In the end, we know that God didn’t ask Abraham to kill his own son.  That is an important part of the story and shows God’s love and mercy to the ancient listeners to whom child sacrifice was not unheard.  For me, though, the important part of the story is that it does not make sense, just as my own suffering and the suffering of my friends and loved ones makes no sense.  And yet, in the midst of suffering and bewilderment, as St. John illuminates, God is present…filling me up, encircling me in Love and creating within and with me, new life.

Inspiration from this week

A friend reminded me of this quote and I had to go fishing so that I could share it with you.  It reminds me also of the Transfiguration reading from earlier this week.  Could it have been like this?

On March 18, 1958, on the corner of Fourth and Walnut, now Fourth and Muhammad Ali in Louisville, Kentucky, Thomas Merton had a vision of oneness with all people.  He called this vision an “epiphany.”

In Louisville, at the corner of Fourth and Walnut, in the center of the shopping district, I was suddenly overwhelmed with the realization that I loved all those people, that they were mine and I theirs, that we could not be alien to one another even though we were total strangers.  It is a glorious destiny to be a member of the human race … there is no way of telling people that they are all walking around shining like the sun.

Paradoxically, Merton experienced this transformation when he was out of his everyday monastic life and was immersed in the hustle and bustle of our shopping district – now Fourth Street Live.  Merton said of his experience:

I suddenly saw the secret beauty of their hearts, the depths of their hearts where neither sin nor desire nor self-knowledge can reach, the core of their reality, the person that each one is in God’s eyes.  If only they could all see themselves as they really are.  If only we could see each other that way all of the time.  There would be no more war, no more hatred, no more cruelty, no more greed…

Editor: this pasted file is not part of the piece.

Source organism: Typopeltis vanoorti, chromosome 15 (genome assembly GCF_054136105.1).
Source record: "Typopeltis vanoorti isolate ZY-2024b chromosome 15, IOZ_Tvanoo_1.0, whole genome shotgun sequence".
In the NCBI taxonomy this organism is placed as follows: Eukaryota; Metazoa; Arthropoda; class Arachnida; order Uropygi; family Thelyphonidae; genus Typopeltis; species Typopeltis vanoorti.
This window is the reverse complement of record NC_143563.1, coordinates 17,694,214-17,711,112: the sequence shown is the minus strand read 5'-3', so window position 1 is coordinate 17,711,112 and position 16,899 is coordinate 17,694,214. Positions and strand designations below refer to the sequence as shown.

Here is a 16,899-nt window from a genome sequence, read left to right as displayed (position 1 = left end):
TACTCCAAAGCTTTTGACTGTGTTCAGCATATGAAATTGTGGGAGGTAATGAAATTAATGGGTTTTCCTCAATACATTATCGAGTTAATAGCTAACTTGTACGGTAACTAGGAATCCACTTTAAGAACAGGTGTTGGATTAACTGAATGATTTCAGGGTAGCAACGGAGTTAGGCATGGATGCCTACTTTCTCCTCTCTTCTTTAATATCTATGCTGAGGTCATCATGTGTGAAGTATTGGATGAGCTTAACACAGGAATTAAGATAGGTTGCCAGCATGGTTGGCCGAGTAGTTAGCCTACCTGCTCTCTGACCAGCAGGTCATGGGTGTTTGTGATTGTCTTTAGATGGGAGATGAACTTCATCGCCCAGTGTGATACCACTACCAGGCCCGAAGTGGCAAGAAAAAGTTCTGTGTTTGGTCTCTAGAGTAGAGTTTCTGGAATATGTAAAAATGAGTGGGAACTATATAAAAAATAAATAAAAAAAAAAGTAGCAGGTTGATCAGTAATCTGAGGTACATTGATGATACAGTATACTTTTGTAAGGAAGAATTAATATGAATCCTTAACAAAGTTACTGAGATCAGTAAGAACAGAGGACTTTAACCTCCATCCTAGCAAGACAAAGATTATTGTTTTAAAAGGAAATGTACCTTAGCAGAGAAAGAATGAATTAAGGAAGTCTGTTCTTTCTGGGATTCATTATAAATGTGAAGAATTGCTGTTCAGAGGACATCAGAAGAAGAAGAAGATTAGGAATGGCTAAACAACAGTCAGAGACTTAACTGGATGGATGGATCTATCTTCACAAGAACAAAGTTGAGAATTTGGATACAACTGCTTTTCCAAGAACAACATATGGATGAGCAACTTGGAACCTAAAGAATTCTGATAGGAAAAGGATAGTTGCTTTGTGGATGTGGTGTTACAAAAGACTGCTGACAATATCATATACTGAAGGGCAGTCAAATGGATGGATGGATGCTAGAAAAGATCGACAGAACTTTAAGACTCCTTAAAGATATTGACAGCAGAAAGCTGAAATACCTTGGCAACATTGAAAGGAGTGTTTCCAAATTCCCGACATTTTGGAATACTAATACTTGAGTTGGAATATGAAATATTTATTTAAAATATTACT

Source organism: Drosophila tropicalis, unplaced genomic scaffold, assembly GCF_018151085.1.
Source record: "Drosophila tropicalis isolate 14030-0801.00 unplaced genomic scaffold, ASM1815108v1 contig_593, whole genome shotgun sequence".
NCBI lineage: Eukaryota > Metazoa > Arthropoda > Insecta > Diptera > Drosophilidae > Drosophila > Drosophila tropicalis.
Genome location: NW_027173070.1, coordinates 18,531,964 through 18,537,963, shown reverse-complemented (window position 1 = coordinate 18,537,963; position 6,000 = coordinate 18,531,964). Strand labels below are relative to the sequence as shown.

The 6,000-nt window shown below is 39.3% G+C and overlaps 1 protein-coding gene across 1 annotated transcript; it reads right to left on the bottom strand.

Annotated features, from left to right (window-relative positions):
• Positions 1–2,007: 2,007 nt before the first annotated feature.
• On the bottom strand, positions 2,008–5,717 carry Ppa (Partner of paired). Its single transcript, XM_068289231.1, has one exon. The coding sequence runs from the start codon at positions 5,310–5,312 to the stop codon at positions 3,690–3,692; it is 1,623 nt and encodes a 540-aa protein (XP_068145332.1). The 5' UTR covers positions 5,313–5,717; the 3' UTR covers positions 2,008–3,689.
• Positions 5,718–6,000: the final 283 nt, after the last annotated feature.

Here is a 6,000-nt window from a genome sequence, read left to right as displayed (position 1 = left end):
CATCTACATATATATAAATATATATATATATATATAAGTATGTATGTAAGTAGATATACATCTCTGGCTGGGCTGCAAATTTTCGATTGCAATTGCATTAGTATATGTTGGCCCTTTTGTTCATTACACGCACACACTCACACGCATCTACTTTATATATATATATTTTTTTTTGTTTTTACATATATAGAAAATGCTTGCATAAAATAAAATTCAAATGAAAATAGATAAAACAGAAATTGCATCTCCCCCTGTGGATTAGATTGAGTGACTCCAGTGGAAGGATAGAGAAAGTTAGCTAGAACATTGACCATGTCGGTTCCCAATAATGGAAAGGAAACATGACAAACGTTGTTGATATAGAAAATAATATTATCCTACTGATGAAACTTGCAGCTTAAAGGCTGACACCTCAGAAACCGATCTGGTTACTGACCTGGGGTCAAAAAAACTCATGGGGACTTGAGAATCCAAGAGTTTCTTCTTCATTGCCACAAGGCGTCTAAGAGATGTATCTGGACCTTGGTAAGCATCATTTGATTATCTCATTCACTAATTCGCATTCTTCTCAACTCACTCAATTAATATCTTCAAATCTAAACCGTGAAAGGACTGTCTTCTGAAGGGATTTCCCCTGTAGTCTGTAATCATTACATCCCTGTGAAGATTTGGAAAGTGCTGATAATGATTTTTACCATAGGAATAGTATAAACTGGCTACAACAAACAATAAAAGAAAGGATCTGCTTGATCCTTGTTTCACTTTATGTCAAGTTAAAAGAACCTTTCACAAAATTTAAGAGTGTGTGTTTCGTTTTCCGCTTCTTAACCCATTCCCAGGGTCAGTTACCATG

(Conjectures of a Guilty Bystander, New York: Doubleday, 1996)

A plaque has since been installed to commemorate Merton’s epiphanies.

Where would the plaques to your epiphanies be installed?

Don’t mind my irreverence but I always think of this too when I hear about heart expansion:

Well, in Whoville they say – that the Grinch’s small heart grew three sizes that day.

And back to the sublime.  I just love this poem by Teresa of Avila


A woman’s body, like the earth, has seasons;
when the mountain stream flows,
when the holy

when I am most fragile and in need,
it was then, it seemed,
God came

God, like a medic on a field, is tending our souls.
Our horns get locked with desires, but don’t hold yourself
too accountable; for all desires are
really innocent. That is what
the compassion in His
eyes tell me.

Why this great war between the countries — the countries —
inside of us?

What are all these insane borders we protect?
What are all these different names for the same church of love
we kneel in together? For it is true, together we live; and only
at that shrine where all are welcome will God sing
loud enough to be heard.

Our horns got locked with the earth and sky in some odd
marriage ritual; so what, don’t worry. We should be proud of
ourselves for everything we helped create in this
magic world.

And God is always there, if you feel wounded. He kneels
over this earth like
a divine medic,

and His love thaws
the holy in us.

~ St. Teresa of Avila ~